Remote Sensing Task
A Remote Sensing Task ....
- AKA: Remote Sensing
- Remote sensing is the small or large-scale acquisition of information of an object or phenomenon, by the use of either recording or real-time sensing device(s) that are wireless, or not in physical or intimate contact with the object (such as by way of aircraft, spacecraft, satellite, buoy, or ship). In practice, remote sensing is the stand-off collection through the use of a variety of devices for gathering information on a given object or area. Thus, Earth observation or weather satellite collection platforms, ocean and atmospheric observing weather buoy platforms, the monitoring of a parolee via an ultrasound identification system, Magnetic Resonance Imaging (MRI), Positron Emission Tomography (PET), X-radiation (X-RAY) and space probes are all examples of remote sensing. In modern usage, the term generally refers to the use of imaging sensor technologies including: instruments found in aircraft and spacecraft as well as those used in electrophysiology, and is distinct from other imaging-related fields such as medical imaging.
- There are two kinds of remote sensing. Passive sensors detect natural radiation that is emitted or reflected by the object or surrounding area being observed. Reflected sunlight is the most common source of radiation measured by passive sensors. Examples of passive remote sensors include film photography, Infrared, charge-coupled devices, and radiometers. Active collection, on the other hand, emits energy in order to scan objects and areas whereupon a sensor then detects and measures the radiation that is reflected or backscattered from the target. RADAR is an example of active remote sensing where the time delay between emission and return is measured, establishing the location, height, speed and direction of an object.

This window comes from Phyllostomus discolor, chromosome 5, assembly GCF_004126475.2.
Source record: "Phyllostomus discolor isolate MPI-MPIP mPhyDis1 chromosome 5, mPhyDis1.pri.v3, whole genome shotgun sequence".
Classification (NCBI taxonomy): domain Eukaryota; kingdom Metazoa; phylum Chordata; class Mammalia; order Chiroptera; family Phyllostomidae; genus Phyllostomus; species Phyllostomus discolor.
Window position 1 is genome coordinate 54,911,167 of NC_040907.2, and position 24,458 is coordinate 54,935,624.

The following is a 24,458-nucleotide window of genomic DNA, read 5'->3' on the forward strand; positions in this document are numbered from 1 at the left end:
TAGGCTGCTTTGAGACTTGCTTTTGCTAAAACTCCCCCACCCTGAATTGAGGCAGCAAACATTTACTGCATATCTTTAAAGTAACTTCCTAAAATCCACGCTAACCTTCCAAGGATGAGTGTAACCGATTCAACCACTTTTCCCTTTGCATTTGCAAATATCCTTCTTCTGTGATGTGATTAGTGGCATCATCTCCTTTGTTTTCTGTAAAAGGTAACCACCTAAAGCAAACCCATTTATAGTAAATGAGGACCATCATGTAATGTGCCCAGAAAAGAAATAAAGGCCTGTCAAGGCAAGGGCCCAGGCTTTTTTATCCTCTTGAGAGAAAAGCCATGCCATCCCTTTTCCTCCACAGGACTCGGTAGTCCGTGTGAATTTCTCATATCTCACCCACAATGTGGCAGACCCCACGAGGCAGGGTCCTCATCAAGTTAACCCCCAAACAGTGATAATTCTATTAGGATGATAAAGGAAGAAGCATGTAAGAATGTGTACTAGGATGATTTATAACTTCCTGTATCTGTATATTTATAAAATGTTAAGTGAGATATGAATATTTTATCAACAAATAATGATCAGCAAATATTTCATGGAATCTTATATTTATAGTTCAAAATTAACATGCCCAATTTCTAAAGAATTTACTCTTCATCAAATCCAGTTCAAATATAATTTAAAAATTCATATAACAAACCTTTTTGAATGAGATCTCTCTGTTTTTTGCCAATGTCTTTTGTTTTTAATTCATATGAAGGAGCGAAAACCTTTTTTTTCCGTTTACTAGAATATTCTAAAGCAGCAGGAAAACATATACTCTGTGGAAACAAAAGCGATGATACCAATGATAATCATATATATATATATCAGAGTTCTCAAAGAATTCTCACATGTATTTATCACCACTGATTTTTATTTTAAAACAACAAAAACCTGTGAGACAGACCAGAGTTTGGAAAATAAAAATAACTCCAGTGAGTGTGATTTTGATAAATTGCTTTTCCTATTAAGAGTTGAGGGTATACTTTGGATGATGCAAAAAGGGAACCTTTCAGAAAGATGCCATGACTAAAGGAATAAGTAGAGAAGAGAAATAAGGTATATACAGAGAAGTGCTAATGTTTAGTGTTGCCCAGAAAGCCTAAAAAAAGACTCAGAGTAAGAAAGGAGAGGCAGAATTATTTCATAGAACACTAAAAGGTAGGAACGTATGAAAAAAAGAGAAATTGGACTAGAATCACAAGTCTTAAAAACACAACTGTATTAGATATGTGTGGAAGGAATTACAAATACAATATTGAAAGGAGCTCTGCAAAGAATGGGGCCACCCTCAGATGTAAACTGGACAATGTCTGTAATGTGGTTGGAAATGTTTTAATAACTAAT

- Remote sensing makes it possible to collect data on dangerous or inaccessible areas. Remote sensing applications include monitoring deforestation in areas such as the Amazon Basin, the effects of climate change on glaciers and Arctic and Antarctic regions, and depth sounding of coastal and ocean depths. Military collection during the cold war made use of stand-off collection of data about dangerous border areas. Remote sensing also replaces costly and slow data collection on the ground, ensuring in the process that areas or objects are not disturbed.
- Orbital platforms collect and transmit data from different parts of the electromagnetic spectrum, which in conjunction with larger scale aerial or ground-based sensing and analysis, provides researchers with enough information to monitor trends such as El Niño and other natural long and short term phenomena. Other uses include different areas of the earth sciences such as natural resource management, agricultural fields such as land usage and conservation, and national security and overhead, ground-based and stand-off collection on border areas.
- (Lillesand, 2006) ⇒ Thomas Martin Lillesand. (2006). “Remote Sensing and Image Interpretation, 5th Edition.” John Wiley and Sons. ISBN:0470088273